Life sometimes gets in the way of completing a high school diploma. Rather than taking the time to complete a high school diploma, some opt to pass the General Educational Development test and obtain an equivalent diploma. Although a GED diploma is considered equivalent to a high school diploma by most employers and colleges, the U.S. military has a difference view. According to GED Testing Service, the Department of Defense uses a three-tier system to “select applicants with the greatest likelihood of completing their initial military service obligation.” Those with a high school diploma are considered the most desirable and are Tier 1 candidates. Those with a GED diploma are Tier 2 candidates. In all branches of the military, those who have completed 15 college credits in addition to a GED diploma are also considered Tier 1 candidates.
Army and Navy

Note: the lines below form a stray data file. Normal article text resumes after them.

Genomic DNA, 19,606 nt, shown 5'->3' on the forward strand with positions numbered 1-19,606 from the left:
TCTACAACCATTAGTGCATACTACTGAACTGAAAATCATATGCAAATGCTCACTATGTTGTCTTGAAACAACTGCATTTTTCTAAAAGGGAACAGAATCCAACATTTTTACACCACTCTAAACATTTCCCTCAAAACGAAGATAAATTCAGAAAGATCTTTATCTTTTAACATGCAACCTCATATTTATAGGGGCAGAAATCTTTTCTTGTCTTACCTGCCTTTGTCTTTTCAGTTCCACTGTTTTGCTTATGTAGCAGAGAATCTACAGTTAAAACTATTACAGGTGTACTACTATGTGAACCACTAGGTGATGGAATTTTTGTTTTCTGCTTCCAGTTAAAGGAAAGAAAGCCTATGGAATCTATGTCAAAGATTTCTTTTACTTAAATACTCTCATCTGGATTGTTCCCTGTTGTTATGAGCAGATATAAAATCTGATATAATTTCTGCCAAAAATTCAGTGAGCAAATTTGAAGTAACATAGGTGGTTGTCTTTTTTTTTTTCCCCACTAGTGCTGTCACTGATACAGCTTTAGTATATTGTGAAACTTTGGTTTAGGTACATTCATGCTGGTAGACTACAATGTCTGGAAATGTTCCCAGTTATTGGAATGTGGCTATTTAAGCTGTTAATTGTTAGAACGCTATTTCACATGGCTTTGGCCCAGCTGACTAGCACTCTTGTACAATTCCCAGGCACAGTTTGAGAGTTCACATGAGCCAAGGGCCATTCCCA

In both Army and Navy, the GED diploma is accepted for Tier 2 status. Additionally, Tier 2 applicants must score 50 or higher on the Armed Services Vocational Aptitude Battery, spend at least 90 days in a delayed entry program, or DEP, and complete the DEP Personal Qualification Standard program before shipping to Recruit Training Command.
The Air Force accepts GED holders for Tier 2 status. GED holders must score at least 65 on the Armed Forces Qualification Test score portion of the ASVAB, which is 29 points higher than the score required of Tier 1 applicants. Additionally, Tier 2 recruits make up only one percent total of all recruits.
As with the other branches of the armed services, the Coast Guard considers GED holders Tier 2 candidates. A score of at least 47 on the Armed Forces Qualification Test is required, which is eleven points higher than the score required of Tier 1 recruits. GED holders must obtain a waiver if they score below 45. In 2009, the average score for all recruits was 70.4. Only 50 GED holders per year can be admitted to the Coast Guard and only 25 were admitted in 2009.
Ninety-five percent of Marine Corps enlistees are Tier 1, according to a mandate by the Commandant of the Marine Corps. That means up to five percent may be Tier 2. Unlike the Army, Navy, Air Force and Coast Guard, a minimum ASVAB score is not required.
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